Friday, November 14, 2014

John Podhoretz on why he is about to embrace the reality of climate change and AGW, despite his rightwing insanity cred

You want to like Interstellar. Why wouldn’t you? It’s a big, juicy, fancy, ambitious, emotional epic about the future of humankind. It has a killer lead performance by Matthew McConaughey. And for conservatives, the movie is full of surprising “Easter eggs” suggesting (as the blockbuster Batman movies, The Dark Knight and The Dark Knight Rises, did) that its co-writer/-director Christopher Nolan is a quiet member of the right-wing tribe.

Interstellar is set some years in the future, after an unexplained phenomenon called the “blight” has destroyed much of the world’s food supply and evidently killed all animals, save humans. Dust coats everything. But there’s still time for Matthew McConaughey’s Cooper--once an astronaut, now a farmer--to have a parent-teacher conference at school. And what happens there? He is given a lecture about teaching his daughter politically incorrect twaddle, like that America went to the moon in 1969. The textbooks have been corrected, he is told, to say the space program was a hoax designed to bankrupt the Soviet Union.

What? Some might look at this and say that Nolan (and his cowriter brother Jonathan) are parodying conspiracy theorists. But for those of us sunk deep into the roots of American conservatism, the signs are all there: the crunchy-granola teacher, the politically doctored textbooks, the anti-American theory, even Cooper’s quietly enraged and knowing response. And what the signs say is this: Christopher Nolan reads The Weekly Standard.

Or if not The Weekly Standard, then National Review. Or Reason, even: The movie is anti-authority in a libertarian/Randian way. Government bureaucrats are bad; lionized experts are not deserving of their lionization. (There is one line about how it’s better that government is using metal to build a spaceship rather than to make bullets, but it’s a throwaway.) But—my God—he might even listen to Rush Limbaugh. Why do I say this? Well, Mark Steyn is one of Limbaugh’s key guest hosts. And the name of the movie’s villain is also the name of Mark Steyn’s antagonist in a libel-and-slander war over climate change. LOL!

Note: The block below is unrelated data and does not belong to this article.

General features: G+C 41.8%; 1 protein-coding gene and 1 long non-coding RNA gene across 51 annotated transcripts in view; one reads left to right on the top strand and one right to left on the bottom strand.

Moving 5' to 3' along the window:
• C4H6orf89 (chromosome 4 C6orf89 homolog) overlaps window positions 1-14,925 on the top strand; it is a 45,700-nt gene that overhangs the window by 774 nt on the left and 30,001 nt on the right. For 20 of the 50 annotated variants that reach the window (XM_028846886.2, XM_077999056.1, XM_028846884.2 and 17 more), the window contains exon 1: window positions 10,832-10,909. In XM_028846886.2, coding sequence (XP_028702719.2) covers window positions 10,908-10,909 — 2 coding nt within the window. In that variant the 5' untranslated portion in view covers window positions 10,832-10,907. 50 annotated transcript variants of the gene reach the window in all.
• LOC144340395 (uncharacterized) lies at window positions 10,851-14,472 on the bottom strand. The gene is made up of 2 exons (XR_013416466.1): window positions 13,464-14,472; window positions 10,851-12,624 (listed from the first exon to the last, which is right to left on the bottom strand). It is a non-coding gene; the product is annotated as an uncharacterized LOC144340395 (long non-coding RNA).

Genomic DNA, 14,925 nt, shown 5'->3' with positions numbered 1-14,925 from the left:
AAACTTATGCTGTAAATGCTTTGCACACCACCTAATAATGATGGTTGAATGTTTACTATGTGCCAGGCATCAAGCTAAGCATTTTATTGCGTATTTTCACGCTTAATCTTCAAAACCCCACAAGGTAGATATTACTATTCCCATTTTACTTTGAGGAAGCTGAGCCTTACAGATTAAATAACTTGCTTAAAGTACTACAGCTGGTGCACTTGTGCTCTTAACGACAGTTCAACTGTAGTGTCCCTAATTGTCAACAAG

That might be a coincidence, but I just don’t know. It is notable that the terms “global warming” and “climate change” are not used to describe the environmental depredation of the Earth—notable because that would be the easiest cultural shorthand for Nolan to use. It feels like there’s a reason for their absence.

According to the New York Post’s Kyle Smith:

Interstellar is a vision of American guts and greatness and ingenuity that would have made John Wayne smile. Using technology, Nolan asserts, man can and should bend the environment to his will, not serve it. No matter what challenges we may face, Cooper states, in a stirring line that serves as the film’s epigraph, “We’ll find a way. We always have.” What Cooper means is entrepreneurship, invention, exploration—not regulation, restriction and abnegation.

It’s also the rare clience-fiction movie that will make you cry, and trust me, it will. There wasn’t a dry eye in the house during the last five minutes, very much including my own.

So I liked Interstellar. Very much. While I was watching it. Which is why I can justify recommending it to you. The problem is that, as you walk away from the theater, it begins to make less and less sense. The more of an impression it makes on you, the more it makes you think about it, the more it begins to fall apart.

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